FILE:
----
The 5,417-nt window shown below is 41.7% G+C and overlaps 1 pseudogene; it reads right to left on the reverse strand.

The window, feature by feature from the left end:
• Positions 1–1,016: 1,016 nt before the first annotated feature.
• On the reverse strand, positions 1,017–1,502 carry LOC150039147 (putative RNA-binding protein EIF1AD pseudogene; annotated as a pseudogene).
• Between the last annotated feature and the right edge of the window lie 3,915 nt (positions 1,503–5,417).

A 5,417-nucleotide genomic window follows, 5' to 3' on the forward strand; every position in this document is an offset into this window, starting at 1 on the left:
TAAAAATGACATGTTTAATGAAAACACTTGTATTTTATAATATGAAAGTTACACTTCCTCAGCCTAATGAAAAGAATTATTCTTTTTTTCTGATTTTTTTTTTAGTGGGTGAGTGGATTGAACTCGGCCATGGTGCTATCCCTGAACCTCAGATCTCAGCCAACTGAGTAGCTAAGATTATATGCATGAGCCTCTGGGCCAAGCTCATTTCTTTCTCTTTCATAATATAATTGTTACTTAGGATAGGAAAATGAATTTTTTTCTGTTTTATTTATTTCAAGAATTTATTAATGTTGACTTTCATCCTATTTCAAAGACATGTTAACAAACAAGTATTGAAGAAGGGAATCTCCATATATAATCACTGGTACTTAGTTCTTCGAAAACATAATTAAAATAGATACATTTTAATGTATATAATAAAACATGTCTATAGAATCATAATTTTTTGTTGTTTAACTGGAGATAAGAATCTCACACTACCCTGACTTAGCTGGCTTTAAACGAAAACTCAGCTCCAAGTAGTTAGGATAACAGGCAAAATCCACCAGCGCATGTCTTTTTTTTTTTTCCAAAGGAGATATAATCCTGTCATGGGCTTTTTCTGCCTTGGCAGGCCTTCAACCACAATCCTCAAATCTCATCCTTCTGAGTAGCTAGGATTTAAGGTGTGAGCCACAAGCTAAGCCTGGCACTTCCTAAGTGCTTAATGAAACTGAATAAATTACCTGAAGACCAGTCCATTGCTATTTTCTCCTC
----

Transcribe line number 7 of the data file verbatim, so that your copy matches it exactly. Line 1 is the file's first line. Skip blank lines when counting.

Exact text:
TAAAAATGACATGTTTAATGAAAACACTTGTATTTTATAATATGAAAGTTACACTTCCTCAGCCTAATGAAAAGAATTATTCTTTTTTTCTGATTTTTTTTTTAGTGGGTGAGTGGATTGAACTCGGCCATGGTGCTATCCCTGAACCTCAGATCTCAGCCAACTGAGTAGCTAAGATTATATGCATGAGCCTCTGGGCCAAGCTCATTTCTTTCTCTTTCATAATATAATTGTTACTTAGGATAGGAAAATGAATTTTTTTCTGTTTTATTTATTTCAAGAATTTATTAATGTTGACTTTCATCCTATTTCAAAGACATGTTAACAAACAAGTATTGAAGAAGGGAATCTCCATATATAATCACTGGTACTTAGTTCTTCGAAAACATAATTAAAATAGATACATTTTAATGTATATAATAAAACATGTCTATAGAATCATAATTTTTTGTTGTTTAACTGGAGATAAGAATCTCACACTACCCTGACTTAGCTGGCTTTAAACGAAAACTCAGCTCCAAGTAGTTAGGATAACAGGCAAAATCCACCAGCGCATGTCTTTTTTTTTTTTCCAAAGGAGATATAATCCTGTCATGGGCTTTTTCTGCCTTGGCAGGCCTTCAACCACAATCCTCAAATCTCATCCTTCTGAGTAGCTAGGATTTAAGGTGTGAGCCACAAGCTAAGCCTGGCACTTCCTAAGTGCTTAATGAAACTGAATAAATTACCTGAAGACCAGTCCATTGCTATTTTCTCCTC